Later developments of the same mechanical recording principle include the use of discs or tape instead of cylinders. The Tefifon, produced between 1950 and 1965, is an audio player that uses cartridges containing plastic tape with a vertical arrangement of grooves to represent sound. It exemplifies a branch of analog audio technology that also includes other, better-known devices, such as the phonograph or the 8-track tape cartridge. The Tefifon combines these characteristics in novel ways, introducing features that were lacking in other technologies of the era. The Tefifon was developed by Karl Daniel, who presented his first machines based on a similar concept, the Tephifon and the Teficord, in 1938. The company that made and sold the Tefifon, the Tefi Werke in Cologne, engaged in a sustained promotion campaign, producing a series of advertising brochures entitled Tefi Illu and styled as an entertainment magazine.

An electronic effect device for rock musicians, the Watkins Electric Music Copicat tape echo is well suited to the interactivity-oriented MAF collection—it is still in working order and can be played by MAF users. It creates audible repetitions of sounds with an endless tape loop. The tape echo was popular during the 1960s, undergoing a series of modifications during the decades following its creation by Charles Watkins in 1958. Using multiple tape heads set up in a row, the Copicat enables different amounts of delay between recording and playback. Similar endless loop tape recording arrangements were widely used for artistic purposes, in aeronautics (as crash recorders), and in other domains during the second half of the twentieth century.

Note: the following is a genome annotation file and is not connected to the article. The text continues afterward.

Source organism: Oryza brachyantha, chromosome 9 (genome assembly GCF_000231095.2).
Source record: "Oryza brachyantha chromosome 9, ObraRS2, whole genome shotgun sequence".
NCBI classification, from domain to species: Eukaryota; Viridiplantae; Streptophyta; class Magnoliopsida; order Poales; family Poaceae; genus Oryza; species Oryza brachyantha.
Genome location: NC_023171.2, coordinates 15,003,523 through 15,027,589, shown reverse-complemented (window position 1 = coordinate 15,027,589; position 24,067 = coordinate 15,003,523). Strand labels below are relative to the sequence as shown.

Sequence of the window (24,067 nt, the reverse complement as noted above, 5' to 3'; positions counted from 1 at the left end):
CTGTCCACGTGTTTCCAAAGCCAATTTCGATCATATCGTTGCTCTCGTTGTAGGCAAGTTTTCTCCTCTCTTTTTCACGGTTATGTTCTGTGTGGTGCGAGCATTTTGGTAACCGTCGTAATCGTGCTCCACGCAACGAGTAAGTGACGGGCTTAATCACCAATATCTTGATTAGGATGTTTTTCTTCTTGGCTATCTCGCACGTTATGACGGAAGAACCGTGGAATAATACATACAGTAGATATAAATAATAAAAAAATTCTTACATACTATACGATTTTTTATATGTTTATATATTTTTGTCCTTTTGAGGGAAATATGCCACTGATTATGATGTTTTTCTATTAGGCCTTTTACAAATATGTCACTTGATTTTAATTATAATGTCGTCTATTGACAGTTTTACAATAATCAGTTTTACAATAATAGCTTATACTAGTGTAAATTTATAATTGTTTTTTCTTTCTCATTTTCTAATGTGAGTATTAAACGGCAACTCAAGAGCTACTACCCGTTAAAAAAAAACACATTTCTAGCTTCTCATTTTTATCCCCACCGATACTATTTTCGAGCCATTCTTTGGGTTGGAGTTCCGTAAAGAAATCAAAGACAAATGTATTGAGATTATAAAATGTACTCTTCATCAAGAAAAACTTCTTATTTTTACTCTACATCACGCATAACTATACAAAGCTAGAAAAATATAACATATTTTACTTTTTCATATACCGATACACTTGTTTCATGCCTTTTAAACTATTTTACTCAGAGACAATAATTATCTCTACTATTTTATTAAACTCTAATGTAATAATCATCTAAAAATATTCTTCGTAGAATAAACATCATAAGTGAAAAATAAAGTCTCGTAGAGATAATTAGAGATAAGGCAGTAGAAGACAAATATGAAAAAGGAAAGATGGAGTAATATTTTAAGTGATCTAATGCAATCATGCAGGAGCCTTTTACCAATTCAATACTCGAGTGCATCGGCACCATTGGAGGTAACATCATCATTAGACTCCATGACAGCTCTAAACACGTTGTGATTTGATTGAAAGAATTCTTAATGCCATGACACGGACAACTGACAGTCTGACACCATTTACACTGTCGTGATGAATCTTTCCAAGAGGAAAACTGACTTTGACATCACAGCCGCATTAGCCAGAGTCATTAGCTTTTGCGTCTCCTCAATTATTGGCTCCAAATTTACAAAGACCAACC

Finally, two MAF-held devices from the late 1970s exemplify the new power of miniaturized electronics and digital technologies that distinguished their era. The Korg MS-10 analog synthesizer is a musical instrument capable of generating and modifying electronic signals, with a broad range of possible sounds. Produced by the Korg corporation in 1978, the MS-10 follows the common conception of an analog synthesizer of its day with its distinction between sound sources, sources of control voltage, and modifiers. In the digital era, a niche group of enthusiasts has often associated the analog synthesizer—like film photography and vinyl records—with a fuller, more authentic aesthetic experience. Historically, analog synthesizers are also remarkable for their intrinsic similarity with the analog computer, an early computing paradigm that has also been largely replaced by its digital counterpart.

Besides the MAF, the media theory department at the Humboldt University also hosts the Signallabor, a repository of computer technology holding mostly home computers and video game consoles from the 1970s and 1980s and curated by Dr. Stefan Höltgen. The Signallabor complements the audio technologies held by the MAF, broadening the scope of available materials related to the history of acoustics.